Drive: The Surprising Truth About What Motivates Us

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Senteo Rating 3.0
04/27/23
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Author:Daniel H. Pink
04/27/23
views 13243
comments0
Author:Daniel H. Pink
DIAMOND
RATING
Senteo Rating 3.0

Drive: The Surprising Truth About What Motivates Us
Daniel H. Pink, Riverhead Books, 2011
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Times have changed and humans have evolved. We are not the simple animals that can be tamed and subjugated like animals. Why, then, do businesses still treat us as such, tempting us to run for them with a carrot on a stick dangling deliciously before us? Dan Pink has taken this model and turned it on its head, proposing an alternative to merely motivating with the promise of reward.

Instead, Pink champions motivation through opportunities that appeal to intrinsic rewards rather than extrinsic. At its core, Pink’s methodology focuses on giving employees the key aspects of any motivating job: autonomy, mastery, and purpose. Acting as a blanket book to describe how motivation should fit in the workplace, it also includes suggestions for action and books to read about the concept further. The book is defined by two sections that first describe the initial failures of current methodologies before introducing the concepts that would replace the current structures.

The motivation that Pink describes creates the type of workplace environment that harbors the sense of community that leads to a relationship centric culture. More often than not, it is the motivated individuals who become the drivers of a company and its presence through an increased willingness to work. By providing a methodology that boasts high autonomy and purpose, employees become more attached to their work and will show that attachment through their promotion of the brand and its culture. We also noticed that the book carries a multifaceted appeal in the sense that it simplifies the topic so that any individual can pick up the book and understand what is being discussed. That simplicity is key to the book’s clarity and effectiveness; had the book not been so simple, it would have simply muddied the waters when it comes to different motivation methods. By framing it in such a way, the book is open to interpretation and interpretation by the reader.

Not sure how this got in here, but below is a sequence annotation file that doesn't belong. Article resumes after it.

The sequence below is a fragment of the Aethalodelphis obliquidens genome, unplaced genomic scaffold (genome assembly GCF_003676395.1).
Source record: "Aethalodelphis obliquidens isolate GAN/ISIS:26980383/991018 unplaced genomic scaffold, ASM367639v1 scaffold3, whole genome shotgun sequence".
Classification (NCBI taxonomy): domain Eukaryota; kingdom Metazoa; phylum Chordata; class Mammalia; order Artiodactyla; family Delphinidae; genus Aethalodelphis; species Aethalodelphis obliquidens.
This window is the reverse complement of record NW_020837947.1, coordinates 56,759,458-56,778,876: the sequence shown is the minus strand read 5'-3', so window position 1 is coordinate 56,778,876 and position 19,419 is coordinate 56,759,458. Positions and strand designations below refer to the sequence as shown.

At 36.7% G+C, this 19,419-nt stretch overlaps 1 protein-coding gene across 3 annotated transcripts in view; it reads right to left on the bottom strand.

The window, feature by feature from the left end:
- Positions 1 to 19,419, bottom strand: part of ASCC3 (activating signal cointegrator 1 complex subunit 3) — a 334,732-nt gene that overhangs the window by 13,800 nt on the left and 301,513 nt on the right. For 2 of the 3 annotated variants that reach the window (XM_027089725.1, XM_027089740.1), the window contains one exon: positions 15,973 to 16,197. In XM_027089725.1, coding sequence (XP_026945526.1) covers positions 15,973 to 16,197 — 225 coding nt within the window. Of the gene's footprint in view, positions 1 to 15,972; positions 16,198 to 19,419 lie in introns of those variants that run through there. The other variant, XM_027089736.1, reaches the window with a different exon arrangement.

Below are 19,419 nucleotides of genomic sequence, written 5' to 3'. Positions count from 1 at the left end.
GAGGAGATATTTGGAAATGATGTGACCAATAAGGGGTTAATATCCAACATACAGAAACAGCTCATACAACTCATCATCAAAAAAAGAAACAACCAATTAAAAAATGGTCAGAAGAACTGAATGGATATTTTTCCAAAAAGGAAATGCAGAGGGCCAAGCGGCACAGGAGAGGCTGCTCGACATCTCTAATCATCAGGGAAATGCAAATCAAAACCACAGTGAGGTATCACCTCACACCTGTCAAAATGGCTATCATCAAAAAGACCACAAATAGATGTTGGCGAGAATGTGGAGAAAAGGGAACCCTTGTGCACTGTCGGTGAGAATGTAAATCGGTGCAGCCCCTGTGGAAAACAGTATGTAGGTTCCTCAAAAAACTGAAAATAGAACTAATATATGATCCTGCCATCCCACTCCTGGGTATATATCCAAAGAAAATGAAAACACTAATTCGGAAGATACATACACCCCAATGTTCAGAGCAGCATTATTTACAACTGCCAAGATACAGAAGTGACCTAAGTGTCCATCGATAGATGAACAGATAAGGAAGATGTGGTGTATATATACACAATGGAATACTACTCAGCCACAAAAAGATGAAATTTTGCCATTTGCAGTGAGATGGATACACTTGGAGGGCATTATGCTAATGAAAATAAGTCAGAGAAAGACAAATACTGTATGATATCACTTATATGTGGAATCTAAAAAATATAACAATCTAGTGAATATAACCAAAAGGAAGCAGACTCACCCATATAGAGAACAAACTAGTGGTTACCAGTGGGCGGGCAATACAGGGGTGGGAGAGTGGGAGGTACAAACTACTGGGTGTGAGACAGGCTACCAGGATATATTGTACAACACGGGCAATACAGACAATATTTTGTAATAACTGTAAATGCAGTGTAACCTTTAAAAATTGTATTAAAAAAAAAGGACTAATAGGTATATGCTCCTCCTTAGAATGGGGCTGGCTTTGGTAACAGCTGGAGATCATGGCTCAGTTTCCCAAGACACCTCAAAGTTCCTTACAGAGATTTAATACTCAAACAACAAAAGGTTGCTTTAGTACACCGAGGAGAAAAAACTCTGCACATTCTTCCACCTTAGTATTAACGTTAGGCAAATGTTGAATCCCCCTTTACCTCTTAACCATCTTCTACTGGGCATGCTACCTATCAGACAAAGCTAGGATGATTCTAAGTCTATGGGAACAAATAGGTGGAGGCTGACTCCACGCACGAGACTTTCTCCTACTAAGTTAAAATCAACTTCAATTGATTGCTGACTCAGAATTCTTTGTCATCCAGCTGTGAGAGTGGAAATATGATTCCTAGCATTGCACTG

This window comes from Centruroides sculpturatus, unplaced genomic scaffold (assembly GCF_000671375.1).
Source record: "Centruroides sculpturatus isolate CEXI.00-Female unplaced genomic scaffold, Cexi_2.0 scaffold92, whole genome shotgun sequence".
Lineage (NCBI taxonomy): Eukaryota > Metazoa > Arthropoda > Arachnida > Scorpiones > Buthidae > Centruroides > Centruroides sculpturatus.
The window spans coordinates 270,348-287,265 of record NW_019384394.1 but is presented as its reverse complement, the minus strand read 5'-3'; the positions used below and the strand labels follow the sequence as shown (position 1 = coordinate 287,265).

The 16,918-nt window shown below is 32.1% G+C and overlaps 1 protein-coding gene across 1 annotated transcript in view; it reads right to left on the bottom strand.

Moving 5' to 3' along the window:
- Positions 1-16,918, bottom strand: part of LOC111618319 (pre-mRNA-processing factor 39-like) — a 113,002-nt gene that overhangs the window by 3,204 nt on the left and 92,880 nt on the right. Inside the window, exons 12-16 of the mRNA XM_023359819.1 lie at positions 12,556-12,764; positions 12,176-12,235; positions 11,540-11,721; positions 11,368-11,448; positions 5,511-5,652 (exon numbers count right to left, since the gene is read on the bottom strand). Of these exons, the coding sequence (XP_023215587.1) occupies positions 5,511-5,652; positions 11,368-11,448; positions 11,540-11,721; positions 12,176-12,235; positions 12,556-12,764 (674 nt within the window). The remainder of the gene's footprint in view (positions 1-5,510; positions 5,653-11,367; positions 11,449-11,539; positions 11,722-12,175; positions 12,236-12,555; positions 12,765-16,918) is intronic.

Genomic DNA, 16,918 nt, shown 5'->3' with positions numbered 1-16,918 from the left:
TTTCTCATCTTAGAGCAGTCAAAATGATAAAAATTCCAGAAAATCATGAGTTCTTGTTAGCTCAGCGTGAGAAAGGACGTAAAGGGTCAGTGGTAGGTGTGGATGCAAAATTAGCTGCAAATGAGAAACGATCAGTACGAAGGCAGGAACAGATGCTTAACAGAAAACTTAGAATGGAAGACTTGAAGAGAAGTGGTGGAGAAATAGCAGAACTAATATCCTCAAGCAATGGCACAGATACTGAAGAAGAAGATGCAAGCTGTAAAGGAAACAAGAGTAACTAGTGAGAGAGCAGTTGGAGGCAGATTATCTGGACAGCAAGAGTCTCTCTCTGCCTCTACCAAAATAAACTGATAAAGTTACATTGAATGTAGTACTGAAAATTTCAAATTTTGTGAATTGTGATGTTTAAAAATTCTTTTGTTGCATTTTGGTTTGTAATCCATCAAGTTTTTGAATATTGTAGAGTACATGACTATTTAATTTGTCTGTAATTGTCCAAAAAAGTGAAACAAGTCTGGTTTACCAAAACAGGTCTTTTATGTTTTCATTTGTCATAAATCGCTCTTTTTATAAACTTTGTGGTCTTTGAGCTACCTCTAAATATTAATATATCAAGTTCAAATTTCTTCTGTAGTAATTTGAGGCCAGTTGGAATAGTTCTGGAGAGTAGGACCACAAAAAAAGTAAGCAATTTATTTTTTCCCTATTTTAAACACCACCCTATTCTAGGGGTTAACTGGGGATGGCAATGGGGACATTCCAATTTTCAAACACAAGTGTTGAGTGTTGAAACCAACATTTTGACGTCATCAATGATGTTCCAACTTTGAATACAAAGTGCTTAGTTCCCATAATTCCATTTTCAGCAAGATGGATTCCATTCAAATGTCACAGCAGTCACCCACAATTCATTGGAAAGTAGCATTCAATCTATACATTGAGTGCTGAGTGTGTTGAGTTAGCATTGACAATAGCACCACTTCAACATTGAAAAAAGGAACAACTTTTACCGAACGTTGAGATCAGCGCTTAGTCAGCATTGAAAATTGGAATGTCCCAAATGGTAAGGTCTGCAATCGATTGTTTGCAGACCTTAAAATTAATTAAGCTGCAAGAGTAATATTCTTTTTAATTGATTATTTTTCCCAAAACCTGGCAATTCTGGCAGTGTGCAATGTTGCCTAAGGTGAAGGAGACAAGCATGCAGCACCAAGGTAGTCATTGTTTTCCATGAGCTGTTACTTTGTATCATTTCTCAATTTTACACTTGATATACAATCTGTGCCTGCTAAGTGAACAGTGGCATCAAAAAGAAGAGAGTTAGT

It should be noted that this book is not an exhaustive presentation of the facts surrounding motivation and leadership. Pink’s evidence can seem remarkable at times, but he mentions only what supports his article, which is not always the entire truth. The argument seems amazing, but it is not the end all be all surrounding how to be a better boss. Additionally, it cannot solve problems that are commonplace within any company such as undesirable tasks, forced assignments, and simply lazy employees not motivated by the offers Pink suggests. These problems are a constant drain of both energy and resources, so it would have helped for them to be addressed in particular with a supplemental methodology.

Most people believe that the best way to motivate is with rewards like money—the carrot-and-stick approach. That’s a mistake, says Daniel H. Pink (author of To Sell Is Human: The Surprising Truth About Motivating Others). In this provocative and persuasive new book, he asserts that the secret to high performance and satisfaction-at work, at school, and at home—is the deeply human need to direct our own lives, to learn and create new things, and to do better by ourselves and our world.

Drawing on four decades of scientific research on human motivation, Pink exposes the mismatch between what science knows and what business does—and how that affects every aspect of life. He examines the three elements of true motivation—autonomy, mastery, and purpose-and offers smart and surprising techniques for putting these into action in a unique book that will change how we think and transform how we live.

As a motivational guide, this book is primarily aimed at those who have some sort of call to motivate and drive others, namely management. The managers who read this book would be able to gain vital knowledge for how to drive employee performance without becoming oppressive. Quite contrary, the motivational guidance that Pink offers will create a hands-off approach for managers, effectively freeing them to focus on their own daily duties. However, that is not to say it is restrictive to this audience. Employees of all ranks would benefit from the knowledge in this book; they would know what to look for in terms of company culture. There are clearly benefits for managers in Drive, but employees and managers across the board would gain much from the book.

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While Pink strives to provide some sort of actionable content, we cannot say that it is wholly an application guide. Rather, it is a research-based book that provides a new perspective on motivation within the workplace. New, yet not substantiated enough to be used as a clear-cut guide for changing the motivational structure of a workplace. The research provides a good starting point for a business to do so on its own, however, and is a great way for the business to begin playing with motivation.

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    Drive: The Surprising Truth About What Motivates Us
    Daniel H. Pink, Riverhead Books, 2011
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